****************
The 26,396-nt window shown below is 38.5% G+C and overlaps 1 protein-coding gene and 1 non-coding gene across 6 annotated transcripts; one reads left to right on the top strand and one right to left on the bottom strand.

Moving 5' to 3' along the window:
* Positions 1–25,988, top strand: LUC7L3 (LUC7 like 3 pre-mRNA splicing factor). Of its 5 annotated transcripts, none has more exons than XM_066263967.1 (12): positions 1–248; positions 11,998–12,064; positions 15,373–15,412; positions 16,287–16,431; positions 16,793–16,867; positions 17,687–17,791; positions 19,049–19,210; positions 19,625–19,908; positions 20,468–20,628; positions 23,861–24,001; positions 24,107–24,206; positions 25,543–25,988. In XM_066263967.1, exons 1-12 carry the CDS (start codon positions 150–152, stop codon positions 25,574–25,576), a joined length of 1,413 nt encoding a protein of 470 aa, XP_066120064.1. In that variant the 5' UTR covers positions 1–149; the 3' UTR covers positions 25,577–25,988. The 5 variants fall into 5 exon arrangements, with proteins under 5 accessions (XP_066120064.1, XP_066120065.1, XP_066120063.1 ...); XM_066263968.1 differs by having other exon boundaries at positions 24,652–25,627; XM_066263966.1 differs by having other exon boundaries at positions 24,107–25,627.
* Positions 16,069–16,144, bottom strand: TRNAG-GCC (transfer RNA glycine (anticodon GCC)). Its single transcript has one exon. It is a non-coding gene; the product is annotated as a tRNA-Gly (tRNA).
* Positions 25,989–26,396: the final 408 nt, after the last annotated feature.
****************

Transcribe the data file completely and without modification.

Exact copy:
The 26,396-nt window shown below is 38.5% G+C and overlaps 1 protein-coding gene and 1 non-coding gene across 6 annotated transcripts; one reads left to right on the top strand and one right to left on the bottom strand.

Moving 5' to 3' along the window:
* Positions 1–25,988, top strand: LUC7L3 (LUC7 like 3 pre-mRNA splicing factor). Of its 5 annotated transcripts, none has more exons than XM_066263967.1 (12): positions 1–248; positions 11,998–12,064; positions 15,373–15,412; positions 16,287–16,431; positions 16,793–16,867; positions 17,687–17,791; positions 19,049–19,210; positions 19,625–19,908; positions 20,468–20,628; positions 23,861–24,001; positions 24,107–24,206; positions 25,543–25,988. In XM_066263967.1, exons 1-12 carry the CDS (start codon positions 150–152, stop codon positions 25,574–25,576), a joined length of 1,413 nt encoding a protein of 470 aa, XP_066120064.1. In that variant the 5' UTR covers positions 1–149; the 3' UTR covers positions 25,577–25,988. The 5 variants fall into 5 exon arrangements, with proteins under 5 accessions (XP_066120064.1, XP_066120065.1, XP_066120063.1 ...); XM_066263968.1 differs by having other exon boundaries at positions 24,652–25,627; XM_066263966.1 differs by having other exon boundaries at positions 24,107–25,627.
* Positions 16,069–16,144, bottom strand: TRNAG-GCC (transfer RNA glycine (anticodon GCC)). Its single transcript has one exon. It is a non-coding gene; the product is annotated as a tRNA-Gly (tRNA).
* Positions 25,989–26,396: the final 408 nt, after the last annotated feature.